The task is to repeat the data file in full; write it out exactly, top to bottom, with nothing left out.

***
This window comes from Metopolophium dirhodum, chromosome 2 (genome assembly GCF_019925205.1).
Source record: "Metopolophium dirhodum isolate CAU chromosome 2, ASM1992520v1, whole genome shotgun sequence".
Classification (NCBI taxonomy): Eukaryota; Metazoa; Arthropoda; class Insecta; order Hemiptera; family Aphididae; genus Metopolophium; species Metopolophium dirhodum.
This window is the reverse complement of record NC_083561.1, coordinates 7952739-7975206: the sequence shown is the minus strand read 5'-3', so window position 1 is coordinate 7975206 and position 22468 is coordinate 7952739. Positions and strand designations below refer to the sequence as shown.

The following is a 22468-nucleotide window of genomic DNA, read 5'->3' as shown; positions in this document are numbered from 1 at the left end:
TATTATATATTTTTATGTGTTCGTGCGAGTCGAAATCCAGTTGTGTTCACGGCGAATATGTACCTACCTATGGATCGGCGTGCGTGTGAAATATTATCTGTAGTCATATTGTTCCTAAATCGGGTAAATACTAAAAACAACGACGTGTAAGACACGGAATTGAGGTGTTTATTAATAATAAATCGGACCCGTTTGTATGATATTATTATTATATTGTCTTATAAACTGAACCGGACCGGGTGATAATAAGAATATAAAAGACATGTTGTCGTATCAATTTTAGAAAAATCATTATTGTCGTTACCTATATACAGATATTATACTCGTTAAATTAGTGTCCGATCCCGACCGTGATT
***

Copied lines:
This window comes from Metopolophium dirhodum, chromosome 2 (genome assembly GCF_019925205.1).
Source record: "Metopolophium dirhodum isolate CAU chromosome 2, ASM1992520v1, whole genome shotgun sequence".
Classification (NCBI taxonomy): Eukaryota; Metazoa; Arthropoda; class Insecta; order Hemiptera; family Aphididae; genus Metopolophium; species Metopolophium dirhodum.
This window is the reverse complement of record NC_083561.1, coordinates 7952739-7975206: the sequence shown is the minus strand read 5'-3', so window position 1 is coordinate 7975206 and position 22468 is coordinate 7952739. Positions and strand designations below refer to the sequence as shown.

The following is a 22468-nucleotide window of genomic DNA, read 5'->3' as shown; positions in this document are numbered from 1 at the left end:
TATTATATATTTTTATGTGTTCGTGCGAGTCGAAATCCAGTTGTGTTCACGGCGAATATGTACCTACCTATGGATCGGCGTGCGTGTGAAATATTATCTGTAGTCATATTGTTCCTAAATCGGGTAAATACTAAAAACAACGACGTGTAAGACACGGAATTGAGGTGTTTATTAATAATAAATCGGACCCGTTTGTATGATATTATTATTATATTGTCTTATAAACTGAACCGGACCGGGTGATAATAAGAATATAAAAGACATGTTGTCGTATCAATTTTAGAAAAATCATTATTGTCGTTACCTATATACAGATATTATACTCGTTAAATTAGTGTCCGATCCCGACCGTGATT